Ambika Padki is enchanted by Castle Theatre Company’s production of Chekhov’s Three Sisters.
‘Do you ever wonder what would happen if we could live our lives over again but be fully conscious of it the second time?’
Castle Theatre Company is back to present Chekhov’s Three Sisters in a version by Cordelia Lynn. The play explores the relationships between the siblings and how allegiances shift within those relationships. Masha, Olga and Irina spend their days pining for Moscow, or complaining about the stifling boredom experienced in their provincial backwater. Following their father’s death, the siblings are marooned in a remote Russian garrison town and are coming to terms with the dizzying uncertainty of the future. As the years pass, their spirits are slowly crushed by disappointment and the grind of working life.
The small, intimate nature of City Theatre offers greater intensity, and heightens the actors’ emotions, which allows for the creation of an actor-audience relationship. The venue for the production felt suitable because the actors were in close proximity to the audience, which allowed for the audience to engage with the expressions and characteristics of the actors on stage. Dialogues were powerfully delivered, which only enhanced the intensity of the play.
The cast are a strong unit and make good use of props, from chairs to photo frames to wine glasses. They were appropriate to the theme and the lighting served to enhance the occasional flashes of terror behind the characters’ eyes. Irina, the youngest of the three, played by Helena Baker, yearns the hardest for Moscow. Baker perfectly captures the sense of someone navigating the transition from adolescence to adulthood. Her movements are girlish to begin with – she gets giddy over gifts and spins wistfully during conversations – but gradually she begins to harden, to develop a shell, though she remains resistant to the idea of marrying. Their brother Andrey, played by Etienne Currah, spends much of his time perched above the stage on a shelf. He’s removed from their world and their concerns, yet his choices and recklessness with money directly impact the three sisters.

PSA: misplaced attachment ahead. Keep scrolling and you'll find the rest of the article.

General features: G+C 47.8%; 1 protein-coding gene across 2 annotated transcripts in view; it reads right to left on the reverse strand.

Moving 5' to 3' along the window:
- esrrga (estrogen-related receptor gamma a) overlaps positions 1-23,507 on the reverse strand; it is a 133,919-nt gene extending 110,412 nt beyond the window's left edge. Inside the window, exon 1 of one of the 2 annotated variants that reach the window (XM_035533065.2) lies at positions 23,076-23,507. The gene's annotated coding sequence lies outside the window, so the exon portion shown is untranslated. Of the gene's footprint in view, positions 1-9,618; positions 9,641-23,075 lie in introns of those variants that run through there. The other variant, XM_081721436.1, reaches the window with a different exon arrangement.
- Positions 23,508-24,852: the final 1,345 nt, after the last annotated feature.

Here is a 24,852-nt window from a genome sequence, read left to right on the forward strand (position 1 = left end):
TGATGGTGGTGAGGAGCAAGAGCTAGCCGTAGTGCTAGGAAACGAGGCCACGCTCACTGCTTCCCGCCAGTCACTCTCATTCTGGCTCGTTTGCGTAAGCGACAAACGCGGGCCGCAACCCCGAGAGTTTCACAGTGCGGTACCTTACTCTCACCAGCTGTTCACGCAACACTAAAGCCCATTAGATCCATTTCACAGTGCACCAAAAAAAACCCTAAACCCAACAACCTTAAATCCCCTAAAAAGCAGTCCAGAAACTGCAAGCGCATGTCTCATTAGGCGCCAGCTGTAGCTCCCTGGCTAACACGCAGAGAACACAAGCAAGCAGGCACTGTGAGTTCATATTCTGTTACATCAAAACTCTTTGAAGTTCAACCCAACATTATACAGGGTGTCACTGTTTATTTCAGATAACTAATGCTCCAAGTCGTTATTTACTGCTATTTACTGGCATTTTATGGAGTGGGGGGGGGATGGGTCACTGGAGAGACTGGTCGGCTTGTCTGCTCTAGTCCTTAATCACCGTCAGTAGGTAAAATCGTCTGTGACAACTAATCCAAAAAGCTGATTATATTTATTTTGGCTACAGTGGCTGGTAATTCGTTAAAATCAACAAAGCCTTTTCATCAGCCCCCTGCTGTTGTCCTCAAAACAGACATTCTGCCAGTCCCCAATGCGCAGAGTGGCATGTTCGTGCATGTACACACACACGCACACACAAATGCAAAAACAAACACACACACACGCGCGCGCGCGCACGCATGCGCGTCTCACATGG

The play highlights how the three sisters are defined as much by their isolation as their shared longing for Moscow. At times they sit at the foot of the stage as if huddling together for comfort; at other moments they are completely separated on stage to represent the increased strain in the relationships between them. Ruth Louis plays Olga, the oldest and most pragmatic of the three Prozorov sisters. She gives a performance of typical delicacy and warmth, along with that of cynical Masha, played by Poppy James. The pace was not too fast nor too slow, showing the increased tension amidst the relationships as the play progressed.
The delivery of the dialogues was excellent and the movement was effectively used in conveying the characters’ moods. However, I did find that at certain points there was too much movement, which was rather distracting. But for most part, the physicality was used to represent either the closeness or the tension between the actors’ relationships, once again drawing the audience’s attention to the theme of the play. Facial expressions and voice modulation communicated the feelings of the actors very clearly and the fact that the actors really cried on stage evinces that these actors don’t just perform, but inhabit their roles as if they were a second skin. Three Sisters isn’t a play to be missed.
Three Sisters will play at the City Theatre on 6th and 7th December at 7pm.
Image: Castle Theatre Company